> On 16/04/2008, Yigal Chripun <yigal100@gmail.com> wrote:
>   
>>  I don't think D should limit opCmp to be non virtual. That
>>  should be decided by the programmer (if needed the programmer can use
>>  "final").
>>     
>
> It would be a very bad thing indeed for anyone to make opCmp()
> non-virtual, aka final.
>
> I have suggested something completely different. I have suggested that
> if comparison is defined for class A, but not for class B which is a
> subclass of A, then by default, objects of type B shall be considered
> incomparable.
>
> That is absolutely /not/ the same thing as implementing final opCmp()
> in A. All final would do is block polymorphism (which would be worse,
> actually, since that would actually /prevent/ B's opCmp() from being
> used in some situations). It wouldn't stop b < c from calling
> A.opCmp().
>
> final stops derived class functions from being called, which is the
> wrong direction. I propose the opposite - that base class functions
> not be called. There is currently no mechanism in D which allows one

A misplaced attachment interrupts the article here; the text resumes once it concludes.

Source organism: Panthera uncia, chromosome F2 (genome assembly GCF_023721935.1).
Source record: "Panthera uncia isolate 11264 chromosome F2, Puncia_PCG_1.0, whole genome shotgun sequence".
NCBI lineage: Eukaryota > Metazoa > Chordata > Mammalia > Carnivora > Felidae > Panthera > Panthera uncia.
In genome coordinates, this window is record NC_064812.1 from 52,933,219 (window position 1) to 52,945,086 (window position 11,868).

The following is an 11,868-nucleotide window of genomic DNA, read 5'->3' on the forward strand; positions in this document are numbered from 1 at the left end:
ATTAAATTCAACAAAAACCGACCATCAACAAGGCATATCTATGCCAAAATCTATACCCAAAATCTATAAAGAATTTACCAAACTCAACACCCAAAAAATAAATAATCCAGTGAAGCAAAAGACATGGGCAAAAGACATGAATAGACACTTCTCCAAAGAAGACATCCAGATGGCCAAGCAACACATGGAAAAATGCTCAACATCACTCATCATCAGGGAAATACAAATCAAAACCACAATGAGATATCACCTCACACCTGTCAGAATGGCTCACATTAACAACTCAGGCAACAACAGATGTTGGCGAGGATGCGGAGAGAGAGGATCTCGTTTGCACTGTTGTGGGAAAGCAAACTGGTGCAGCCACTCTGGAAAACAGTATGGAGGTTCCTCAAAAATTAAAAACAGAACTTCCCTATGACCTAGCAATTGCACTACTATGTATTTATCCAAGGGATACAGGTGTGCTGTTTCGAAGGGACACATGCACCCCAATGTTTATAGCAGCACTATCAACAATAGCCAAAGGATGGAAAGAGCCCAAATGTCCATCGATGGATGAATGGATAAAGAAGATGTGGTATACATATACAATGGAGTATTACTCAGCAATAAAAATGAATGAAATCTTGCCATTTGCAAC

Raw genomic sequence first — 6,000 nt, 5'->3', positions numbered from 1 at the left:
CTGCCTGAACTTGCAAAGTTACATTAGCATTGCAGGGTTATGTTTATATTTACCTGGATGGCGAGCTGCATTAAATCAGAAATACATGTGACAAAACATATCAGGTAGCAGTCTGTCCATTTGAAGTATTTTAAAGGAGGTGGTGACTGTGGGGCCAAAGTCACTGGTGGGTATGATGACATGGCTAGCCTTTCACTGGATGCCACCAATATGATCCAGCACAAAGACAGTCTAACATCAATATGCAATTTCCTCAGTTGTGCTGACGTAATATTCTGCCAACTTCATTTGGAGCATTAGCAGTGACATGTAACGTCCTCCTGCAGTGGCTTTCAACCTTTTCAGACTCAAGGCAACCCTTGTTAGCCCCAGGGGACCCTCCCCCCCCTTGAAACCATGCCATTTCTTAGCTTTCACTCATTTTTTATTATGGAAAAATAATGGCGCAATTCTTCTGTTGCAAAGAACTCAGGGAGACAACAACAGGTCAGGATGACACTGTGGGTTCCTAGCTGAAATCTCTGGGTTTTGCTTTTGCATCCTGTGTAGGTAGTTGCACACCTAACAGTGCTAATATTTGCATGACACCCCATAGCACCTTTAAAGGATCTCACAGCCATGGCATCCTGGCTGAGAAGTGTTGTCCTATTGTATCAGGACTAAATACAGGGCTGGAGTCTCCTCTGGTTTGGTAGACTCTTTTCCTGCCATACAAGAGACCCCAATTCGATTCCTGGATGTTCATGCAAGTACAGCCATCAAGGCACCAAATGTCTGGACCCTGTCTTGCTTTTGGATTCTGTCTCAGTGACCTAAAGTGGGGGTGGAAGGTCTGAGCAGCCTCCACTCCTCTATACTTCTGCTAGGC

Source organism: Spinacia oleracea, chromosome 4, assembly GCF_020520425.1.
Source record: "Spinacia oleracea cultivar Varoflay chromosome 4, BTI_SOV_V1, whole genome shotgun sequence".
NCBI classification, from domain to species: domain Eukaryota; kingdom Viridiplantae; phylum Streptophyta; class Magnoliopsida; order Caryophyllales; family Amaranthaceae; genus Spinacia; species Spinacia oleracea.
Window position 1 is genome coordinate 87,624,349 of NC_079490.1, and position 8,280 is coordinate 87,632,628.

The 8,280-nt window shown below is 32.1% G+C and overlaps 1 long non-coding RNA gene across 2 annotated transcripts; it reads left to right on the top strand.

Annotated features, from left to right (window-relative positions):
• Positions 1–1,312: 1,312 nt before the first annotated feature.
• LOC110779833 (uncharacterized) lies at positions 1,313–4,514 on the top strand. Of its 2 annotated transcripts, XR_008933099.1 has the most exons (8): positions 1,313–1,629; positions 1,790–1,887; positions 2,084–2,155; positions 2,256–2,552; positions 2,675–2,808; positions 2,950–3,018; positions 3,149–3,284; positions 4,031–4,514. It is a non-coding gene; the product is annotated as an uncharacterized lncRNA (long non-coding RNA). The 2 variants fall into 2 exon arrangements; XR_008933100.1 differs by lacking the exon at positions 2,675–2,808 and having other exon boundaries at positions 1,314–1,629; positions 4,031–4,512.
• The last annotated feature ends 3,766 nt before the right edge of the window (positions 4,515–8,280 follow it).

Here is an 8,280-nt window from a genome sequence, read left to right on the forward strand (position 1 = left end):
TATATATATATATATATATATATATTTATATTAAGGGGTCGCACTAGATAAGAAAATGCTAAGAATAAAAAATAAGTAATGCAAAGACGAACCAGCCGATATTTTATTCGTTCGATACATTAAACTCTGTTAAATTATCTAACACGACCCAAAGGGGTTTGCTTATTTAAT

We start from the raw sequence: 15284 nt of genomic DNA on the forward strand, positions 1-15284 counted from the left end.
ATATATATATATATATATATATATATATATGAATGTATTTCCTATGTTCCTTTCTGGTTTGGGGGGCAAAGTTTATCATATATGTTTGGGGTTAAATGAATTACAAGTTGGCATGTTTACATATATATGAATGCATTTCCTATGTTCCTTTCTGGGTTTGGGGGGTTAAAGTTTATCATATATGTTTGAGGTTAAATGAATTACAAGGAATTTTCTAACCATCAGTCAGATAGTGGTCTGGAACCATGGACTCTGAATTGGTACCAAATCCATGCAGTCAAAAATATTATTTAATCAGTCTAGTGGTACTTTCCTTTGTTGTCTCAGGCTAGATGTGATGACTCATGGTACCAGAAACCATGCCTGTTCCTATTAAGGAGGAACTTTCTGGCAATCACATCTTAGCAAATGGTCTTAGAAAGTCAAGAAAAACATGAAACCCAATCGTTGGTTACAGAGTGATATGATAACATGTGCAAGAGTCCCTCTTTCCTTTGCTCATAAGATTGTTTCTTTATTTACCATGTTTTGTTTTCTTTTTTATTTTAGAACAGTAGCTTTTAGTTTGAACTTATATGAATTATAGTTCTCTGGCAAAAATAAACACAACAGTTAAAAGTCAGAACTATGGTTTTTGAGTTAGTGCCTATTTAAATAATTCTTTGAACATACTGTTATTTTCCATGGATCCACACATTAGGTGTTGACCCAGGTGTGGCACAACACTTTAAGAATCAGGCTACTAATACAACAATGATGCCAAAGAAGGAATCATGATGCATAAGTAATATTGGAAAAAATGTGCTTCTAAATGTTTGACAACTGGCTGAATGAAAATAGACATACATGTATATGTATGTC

> to specify that.
>   

Someone on this thread made a very good observation: opCmp should be a
multi-method.
This is an excellent idea and applies to more than just opCmp.

given the following classes:
class A {}
class B : A {}
class C : A {}

I'd suggest the following syntax for multi-methods: (taken from the
article linked bellow)
void func(virtual  A a1, virtual  A a2);
so both a1 and a2 can also be of any subtype of A.

let's look at some of the comparison variations:
opCmp(A a1, A a2); // compare only instances of A
opCmp(virtual A a1, virtual A a2); // will work on all subtypes
opCmp(virtual B b1, virtual B b2); // this overrides the above more
general function
etc...
I think this can provide all possible combinations needed.

So basically I think a general multi-method implementation should be
added to D instead of special treatment for opCmp.
opCmp should be implemented as a free-function and not as a method. I
still think there should be a comparable interface to tag types that can
be compared. in general tagging classes with empty interfaces (like in
Java) is a good idiom. for example, D AAs can be defined to contain any
type that implements comparable. [a future direction: implementing
attributes/annotations and use those instead]

It's also worth considering making all binary operators free functions
instead of methods, and for commutative ops the compiler can run both
op(a, b) and op(b,a). I'm not sure about this one, though, and would
like to hear what others think about the pros and cons of that approach...

an article about how to cleanly add multiple dispatch to C++ by Bjarne
Stroustrup, Yuriy Solodkyy and Peter Pirkelbauer:
http://research.att.com/~bs/multimethods.pdf

-- Yigal
April 16, 2008
Re: A fresh look at comparisons
On 16/04/2008, Yigal Chripun <yigal100@gmail.com> wrote:
> Someone on this thread made a very good observation: opCmp should be a
>  multi-method.